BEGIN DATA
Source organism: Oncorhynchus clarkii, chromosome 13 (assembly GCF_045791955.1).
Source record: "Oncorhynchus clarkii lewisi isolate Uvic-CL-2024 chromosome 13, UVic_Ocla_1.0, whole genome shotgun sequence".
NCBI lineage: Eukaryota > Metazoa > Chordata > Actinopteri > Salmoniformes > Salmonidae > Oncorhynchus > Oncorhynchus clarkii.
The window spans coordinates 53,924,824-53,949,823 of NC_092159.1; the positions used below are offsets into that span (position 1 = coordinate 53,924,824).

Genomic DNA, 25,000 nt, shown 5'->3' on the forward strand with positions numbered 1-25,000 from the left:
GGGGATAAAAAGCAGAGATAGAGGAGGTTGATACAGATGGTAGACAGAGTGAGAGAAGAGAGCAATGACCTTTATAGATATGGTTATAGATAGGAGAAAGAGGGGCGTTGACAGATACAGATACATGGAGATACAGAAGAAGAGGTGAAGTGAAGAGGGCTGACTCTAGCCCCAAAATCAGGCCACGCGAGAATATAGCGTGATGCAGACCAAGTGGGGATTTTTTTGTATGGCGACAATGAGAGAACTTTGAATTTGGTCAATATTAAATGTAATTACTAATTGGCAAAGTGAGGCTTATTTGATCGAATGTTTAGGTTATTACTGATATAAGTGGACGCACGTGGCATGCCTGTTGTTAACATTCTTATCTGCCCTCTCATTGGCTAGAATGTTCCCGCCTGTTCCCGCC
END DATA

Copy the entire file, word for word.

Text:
Source organism: Oncorhynchus clarkii, chromosome 13 (assembly GCF_045791955.1).
Source record: "Oncorhynchus clarkii lewisi isolate Uvic-CL-2024 chromosome 13, UVic_Ocla_1.0, whole genome shotgun sequence".
NCBI lineage: Eukaryota > Metazoa > Chordata > Actinopteri > Salmoniformes > Salmonidae > Oncorhynchus > Oncorhynchus clarkii.
The window spans coordinates 53,924,824-53,949,823 of NC_092159.1; the positions used below are offsets into that span (position 1 = coordinate 53,924,824).

Genomic DNA, 25,000 nt, shown 5'->3' on the forward strand with positions numbered 1-25,000 from the left:
GGGGATAAAAAGCAGAGATAGAGGAGGTTGATACAGATGGTAGACAGAGTGAGAGAAGAGAGCAATGACCTTTATAGATATGGTTATAGATAGGAGAAAGAGGGGCGTTGACAGATACAGATACATGGAGATACAGAAGAAGAGGTGAAGTGAAGAGGGCTGACTCTAGCCCCAAAATCAGGCCACGCGAGAATATAGCGTGATGCAGACCAAGTGGGGATTTTTTTGTATGGCGACAATGAGAGAACTTTGAATTTGGTCAATATTAAATGTAATTACTAATTGGCAAAGTGAGGCTTATTTGATCGAATGTTTAGGTTATTACTGATATAAGTGGACGCACGTGGCATGCCTGTTGTTAACATTCTTATCTGCCCTCTCATTGGCTAGAATGTTCCCGCCTGTTCCCGCC